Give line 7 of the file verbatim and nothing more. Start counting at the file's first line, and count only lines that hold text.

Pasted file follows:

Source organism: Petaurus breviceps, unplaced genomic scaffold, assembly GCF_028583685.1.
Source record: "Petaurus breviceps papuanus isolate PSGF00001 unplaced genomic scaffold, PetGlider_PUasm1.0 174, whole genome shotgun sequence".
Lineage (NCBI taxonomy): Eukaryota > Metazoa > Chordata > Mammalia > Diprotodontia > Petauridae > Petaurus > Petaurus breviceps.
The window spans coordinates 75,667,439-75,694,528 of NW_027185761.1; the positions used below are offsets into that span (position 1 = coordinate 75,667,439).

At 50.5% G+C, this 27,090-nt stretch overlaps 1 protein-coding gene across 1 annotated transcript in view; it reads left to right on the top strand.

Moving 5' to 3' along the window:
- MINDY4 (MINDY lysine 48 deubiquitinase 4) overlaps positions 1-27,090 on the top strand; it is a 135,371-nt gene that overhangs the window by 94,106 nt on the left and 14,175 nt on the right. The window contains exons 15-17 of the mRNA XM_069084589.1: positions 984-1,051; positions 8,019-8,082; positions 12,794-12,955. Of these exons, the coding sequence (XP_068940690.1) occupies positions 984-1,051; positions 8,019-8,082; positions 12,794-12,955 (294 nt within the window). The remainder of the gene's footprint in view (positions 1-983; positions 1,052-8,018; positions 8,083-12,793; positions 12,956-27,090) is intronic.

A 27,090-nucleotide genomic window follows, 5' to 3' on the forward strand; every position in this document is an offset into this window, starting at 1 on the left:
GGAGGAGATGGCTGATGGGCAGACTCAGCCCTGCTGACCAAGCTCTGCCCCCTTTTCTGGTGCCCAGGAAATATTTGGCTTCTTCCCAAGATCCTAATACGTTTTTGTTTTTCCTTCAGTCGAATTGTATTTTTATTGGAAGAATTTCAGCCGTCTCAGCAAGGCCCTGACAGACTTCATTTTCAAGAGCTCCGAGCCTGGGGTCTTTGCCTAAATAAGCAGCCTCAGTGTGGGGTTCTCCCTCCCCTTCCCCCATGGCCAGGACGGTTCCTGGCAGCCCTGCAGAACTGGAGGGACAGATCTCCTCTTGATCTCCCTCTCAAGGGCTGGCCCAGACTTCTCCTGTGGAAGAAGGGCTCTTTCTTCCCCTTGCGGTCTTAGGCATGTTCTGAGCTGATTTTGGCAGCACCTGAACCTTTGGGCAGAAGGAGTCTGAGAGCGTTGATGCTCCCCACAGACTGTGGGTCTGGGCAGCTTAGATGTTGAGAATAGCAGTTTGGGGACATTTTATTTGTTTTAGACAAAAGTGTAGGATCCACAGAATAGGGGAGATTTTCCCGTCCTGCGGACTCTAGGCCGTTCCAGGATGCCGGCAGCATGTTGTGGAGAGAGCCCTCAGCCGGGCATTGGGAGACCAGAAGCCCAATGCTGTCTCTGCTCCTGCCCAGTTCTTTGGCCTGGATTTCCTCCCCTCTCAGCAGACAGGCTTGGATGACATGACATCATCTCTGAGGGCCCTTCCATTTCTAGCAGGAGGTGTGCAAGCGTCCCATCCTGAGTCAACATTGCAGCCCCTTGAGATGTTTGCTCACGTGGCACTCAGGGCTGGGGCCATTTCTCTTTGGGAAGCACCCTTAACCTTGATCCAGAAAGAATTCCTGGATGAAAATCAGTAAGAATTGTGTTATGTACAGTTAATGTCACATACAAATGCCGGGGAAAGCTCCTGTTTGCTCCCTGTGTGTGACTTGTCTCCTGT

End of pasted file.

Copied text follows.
- MINDY4 (MINDY lysine 48 deubiquitinase 4) overlaps positions 1-27,090 on the top strand; it is a 135,371-nt gene that overhangs the window by 94,106 nt on the left and 14,175 nt on the right. The window contains exons 15-17 of the mRNA XM_069084589.1: positions 984-1,051; positions 8,019-8,082; positions 12,794-12,955. Of these exons, the coding sequence (XP_068940690.1) occupies positions 984-1,051; positions 8,019-8,082; positions 12,794-12,955 (294 nt within the window). The remainder of the gene's footprint in view (positions 1-983; positions 1,052-8,018; positions 8,083-12,793; positions 12,956-27,090) is intronic.